How do galaxies die? What causes them to die? These questions have puzzled astronomers and astrophysicists for years. What they do know is that galaxies disappear when stars are no longer materializing. The hypothesis goes that galaxies initiate death by ejecting a massive amount of gas. This makes it impossible for new stars to form. Although astronomers have seen dead galaxies, they’ve never been able to observe the process. Until now.
How Astronomers Watched the Galaxy
An international team of astronomers used the Atacama Large Millimeter/sub-millimeter Array (ALMA) located in the desert region of Chile to watch a distant galaxy. According to the National Radio Astronomy Observatory, ALMA is located at the most complex astronomical observatory ever built on Earth. Its creation was the result of a collaboration between teams from North America, East Asia, and Europe. It is a transformative radio telescope that can study cosmic light that straddles the boundary between radio and infrared. It had to be built in the high Andes because of how dry the atmosphere is there. Signals from space get heavily absorbed by water vapor in the Earth's atmosphere, making wet areas useless.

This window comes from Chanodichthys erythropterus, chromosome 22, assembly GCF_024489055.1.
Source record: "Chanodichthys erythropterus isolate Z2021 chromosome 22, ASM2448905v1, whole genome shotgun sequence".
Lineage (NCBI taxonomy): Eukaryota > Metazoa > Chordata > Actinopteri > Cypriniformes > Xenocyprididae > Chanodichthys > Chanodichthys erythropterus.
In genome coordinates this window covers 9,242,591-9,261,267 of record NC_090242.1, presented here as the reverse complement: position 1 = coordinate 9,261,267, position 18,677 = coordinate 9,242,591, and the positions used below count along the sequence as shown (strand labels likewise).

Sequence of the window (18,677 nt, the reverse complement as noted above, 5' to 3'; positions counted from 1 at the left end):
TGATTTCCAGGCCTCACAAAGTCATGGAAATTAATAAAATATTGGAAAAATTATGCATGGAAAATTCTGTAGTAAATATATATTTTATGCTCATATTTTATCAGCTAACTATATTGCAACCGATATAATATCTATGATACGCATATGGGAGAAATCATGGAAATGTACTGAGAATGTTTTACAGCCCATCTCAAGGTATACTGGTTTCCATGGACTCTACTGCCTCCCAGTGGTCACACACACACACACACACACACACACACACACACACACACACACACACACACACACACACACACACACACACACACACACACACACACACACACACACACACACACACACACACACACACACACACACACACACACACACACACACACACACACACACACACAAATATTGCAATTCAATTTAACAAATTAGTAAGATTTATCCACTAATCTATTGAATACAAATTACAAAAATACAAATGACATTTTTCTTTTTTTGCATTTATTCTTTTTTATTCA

The Story Behind ID2299
The light from this galaxy, known as ID2299, has taken about 9 billion years to reach Earth. The crazy thing is that astronomers are actually observing its appearance at 4.5 billion years old, while its actual age is 14 billion years old. They believe that the galaxy began ejecting cold has gas due to a collision between two other galaxies, which eventually merged to form ID2299. The main clue that points towards ID2299’s creation by collision is the fact its ejected gas has taken the form of a tidal tail. These elongated streams of stars and gas that reach into interstellar space are often too faint to see and are theorized to be the result of galactic mergers. On complete chance, astronomers caught wind of this bright tail. They quickly realized that neither the active black hole nor the strong star formation hosted in ID2299 were powerful enough to produce such a gas ejection. These two factors were believed to be the inhibitors of star formation on the past. Now, astronomers hypothesize that gas ejections may be produced by mergers instead.
The Future of ID2299 & Research
ID2299 is losing 10,000 suns worth of gas a year despite creating stars faster than our galaxy. Eventually, all the gas will be used up and ID2299 will cease to exist. Astronomers estimate that it’ll only take a couple million years. The chance to observe this phenomenon has prompted scientists to reconsider existing theories on the end of star formation in galaxies. Moving forward, astronomers plan to look for similar occurrences in other galaxies. Getting to witness a galaxy die in real-time is a huge step in the journey to solve the puzzle of galaxy evolution. If you want to learn more, check out the rest of the study in Nature Astronomy.
Until next time, keep on that STEM journey.